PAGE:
This next view shows the rear of the camera with the film holders in place. The brass retaining pin is currently keeping the front-most plate from falling. This camera can hold eight film holders. The paper negatives are merely taped to the front of each holder using a loop of painter's masking tape. The exact distance from pinhole to film plate is not critical, due to pinhole's almost infinite depth of focus. Were this camera to use a glass lens, the exact positions of the film plates and negatives would be much more critical.
This next image shows the inner brass tube/knurled knob has been removed from the left side and inserted into the right side, which slides the brass pin to the left. You can now see the brass pin aligns with the notch in the top of the front-most film holder, permitting it to fall face down into the bottom of the camera. The camera has to be gently tilted forward for this to happen; I also try to listen carefully for the subtle sound of the plate falling.
Here is an abstract composition captured using this camera onto Freestyle's APHS litho film.
Pleased with the smaller 4"X4" format's portability, I wanted an intermediate sized camera. I chose the 5"x8" format, although this camera can also do 5"x7" and also 6"x9.5". This camera was actually originally conceived to use sheets cut from a roll of aerographic surveillance film, 9.5" wide, but the thin-based film proved to be too curled for this type of film holder to successfully manage. I can cut two 5"x8" sheets from a single 8"x10" sheet of paper, or a single 6"x9.5" sheet.
This front view shows the guillotine shutter in its open position. Viewing dots are on the top and sides to aid in composition. The large black knob on top rear is the film changing knob. The hinged plywood base was added after construction in order to add additional weight to the camera. Normally lack of weight is not a problem with large format box cameras, but in the case of this camera it was built very efficiently, from a space frame of 1/4" hardwood square dowels and covered in sheet aluminum flashing using JB Weld epoxy cement. The hinged base also permits use of my homemade large format wooden tripod, which lacks an articulating head.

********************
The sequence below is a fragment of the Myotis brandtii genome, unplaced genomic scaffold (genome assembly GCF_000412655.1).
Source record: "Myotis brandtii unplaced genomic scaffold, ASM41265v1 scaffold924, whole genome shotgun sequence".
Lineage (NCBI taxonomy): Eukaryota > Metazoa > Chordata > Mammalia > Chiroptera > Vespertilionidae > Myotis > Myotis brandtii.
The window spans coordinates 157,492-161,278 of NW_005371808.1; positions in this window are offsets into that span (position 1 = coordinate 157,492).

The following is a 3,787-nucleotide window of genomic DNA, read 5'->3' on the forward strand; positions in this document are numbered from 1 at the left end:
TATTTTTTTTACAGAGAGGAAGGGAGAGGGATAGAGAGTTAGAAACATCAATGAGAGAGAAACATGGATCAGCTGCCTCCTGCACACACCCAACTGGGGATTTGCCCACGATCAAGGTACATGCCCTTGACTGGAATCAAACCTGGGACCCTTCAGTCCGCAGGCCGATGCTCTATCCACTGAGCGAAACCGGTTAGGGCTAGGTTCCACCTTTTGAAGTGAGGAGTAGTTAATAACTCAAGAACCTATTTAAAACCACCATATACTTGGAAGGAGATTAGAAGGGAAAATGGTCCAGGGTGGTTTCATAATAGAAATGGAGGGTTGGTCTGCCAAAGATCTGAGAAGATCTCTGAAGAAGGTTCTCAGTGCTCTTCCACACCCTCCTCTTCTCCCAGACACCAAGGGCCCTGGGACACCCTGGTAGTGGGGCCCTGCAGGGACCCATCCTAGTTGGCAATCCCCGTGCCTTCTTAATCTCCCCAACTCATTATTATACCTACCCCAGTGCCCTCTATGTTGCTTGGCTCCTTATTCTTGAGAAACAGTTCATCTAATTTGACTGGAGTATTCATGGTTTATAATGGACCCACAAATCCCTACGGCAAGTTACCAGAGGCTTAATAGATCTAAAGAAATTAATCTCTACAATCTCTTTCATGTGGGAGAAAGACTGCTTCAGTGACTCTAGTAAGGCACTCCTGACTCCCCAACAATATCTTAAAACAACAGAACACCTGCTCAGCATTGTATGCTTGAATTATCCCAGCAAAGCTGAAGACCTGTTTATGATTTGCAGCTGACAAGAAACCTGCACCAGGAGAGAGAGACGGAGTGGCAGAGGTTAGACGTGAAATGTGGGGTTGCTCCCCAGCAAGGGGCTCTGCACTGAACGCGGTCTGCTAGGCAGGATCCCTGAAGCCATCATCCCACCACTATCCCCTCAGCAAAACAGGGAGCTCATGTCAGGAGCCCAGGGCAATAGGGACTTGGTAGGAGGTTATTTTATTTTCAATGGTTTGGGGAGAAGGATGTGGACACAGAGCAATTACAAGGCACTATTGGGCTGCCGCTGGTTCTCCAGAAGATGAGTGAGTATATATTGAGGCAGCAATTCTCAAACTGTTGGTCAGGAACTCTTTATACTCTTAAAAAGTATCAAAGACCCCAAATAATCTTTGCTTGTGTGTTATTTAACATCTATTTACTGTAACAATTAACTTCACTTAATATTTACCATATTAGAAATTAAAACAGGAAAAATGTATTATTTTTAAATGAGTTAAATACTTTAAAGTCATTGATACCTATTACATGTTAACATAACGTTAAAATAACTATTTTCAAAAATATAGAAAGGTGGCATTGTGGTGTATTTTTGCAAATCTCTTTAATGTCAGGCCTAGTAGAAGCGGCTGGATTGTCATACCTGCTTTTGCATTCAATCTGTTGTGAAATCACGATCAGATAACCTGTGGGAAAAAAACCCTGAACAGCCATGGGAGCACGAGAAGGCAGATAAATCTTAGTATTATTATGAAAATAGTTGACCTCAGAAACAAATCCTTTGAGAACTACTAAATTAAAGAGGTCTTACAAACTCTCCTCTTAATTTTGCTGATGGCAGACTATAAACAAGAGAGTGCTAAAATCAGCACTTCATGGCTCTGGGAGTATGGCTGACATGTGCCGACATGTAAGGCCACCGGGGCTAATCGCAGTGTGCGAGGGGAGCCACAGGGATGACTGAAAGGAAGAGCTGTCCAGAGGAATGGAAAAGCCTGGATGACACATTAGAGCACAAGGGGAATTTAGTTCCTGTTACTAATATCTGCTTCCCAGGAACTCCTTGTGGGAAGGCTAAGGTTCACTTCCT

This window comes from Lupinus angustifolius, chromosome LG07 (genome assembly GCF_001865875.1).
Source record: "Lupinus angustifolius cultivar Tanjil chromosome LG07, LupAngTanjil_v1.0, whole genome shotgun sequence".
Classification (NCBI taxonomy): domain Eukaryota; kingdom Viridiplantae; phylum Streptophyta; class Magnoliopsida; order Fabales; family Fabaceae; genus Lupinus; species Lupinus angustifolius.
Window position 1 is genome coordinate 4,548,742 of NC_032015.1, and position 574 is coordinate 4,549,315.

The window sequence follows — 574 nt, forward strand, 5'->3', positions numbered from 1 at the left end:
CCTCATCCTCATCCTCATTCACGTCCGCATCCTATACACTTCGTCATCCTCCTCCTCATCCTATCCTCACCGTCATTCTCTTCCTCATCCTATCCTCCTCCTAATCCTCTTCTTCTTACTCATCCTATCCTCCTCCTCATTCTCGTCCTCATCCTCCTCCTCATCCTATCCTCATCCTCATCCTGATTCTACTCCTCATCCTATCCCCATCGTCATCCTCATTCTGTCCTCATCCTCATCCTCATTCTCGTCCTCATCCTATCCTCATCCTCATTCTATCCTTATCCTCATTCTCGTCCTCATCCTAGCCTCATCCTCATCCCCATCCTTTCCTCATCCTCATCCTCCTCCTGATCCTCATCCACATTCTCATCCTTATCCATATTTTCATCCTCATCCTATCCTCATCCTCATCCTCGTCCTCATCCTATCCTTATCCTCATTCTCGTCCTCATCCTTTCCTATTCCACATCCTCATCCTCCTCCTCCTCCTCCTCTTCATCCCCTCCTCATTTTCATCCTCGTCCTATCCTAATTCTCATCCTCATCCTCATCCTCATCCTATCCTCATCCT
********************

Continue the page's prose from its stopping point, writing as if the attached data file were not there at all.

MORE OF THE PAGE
This next image shows one of the film holders with a paper negative already mounted. I had forgotten about this negative being in the camera, and discovered it only when I setup the camera to be photographed for this article. It's now toast. The paper negative is secured to the holder by several loops of painter's masking tape. The holder itself is made from sheet aluminum flashing, spray painted first with metal primer, then flat black paint. The off-center notch is seen in the top of the holder.
Here we see the film holder mounted in the camera, with the retaining pin capturing the front-most holder from falling. The operating knob works a sliding wooden plate built into the 1/4" thickness of the camera's frame, whose threaded bolt protrudes out to act as the retaining pin.
This image shows the operating knob has been slid to the left, permitting the retaining pin to now align with the notch in the front-most film holder, permitting it to fall to the camera's bottom when tilted forward. This camera operates very smoothly and efficiently, but the film holders fall so silently I often wonder if they work properly when out in the field. Also, the camera's interior is covered in adhesive craft felt, a great light absorber.
Here is an image captured onto a paper negative using this camera, at the Sandstone Overlook in the El Malpais National Monument in western New Mexico.
Well, there you have it. Now you all can go out and make your very own falling plate box cameras. I will be expecting some reports soon. ;)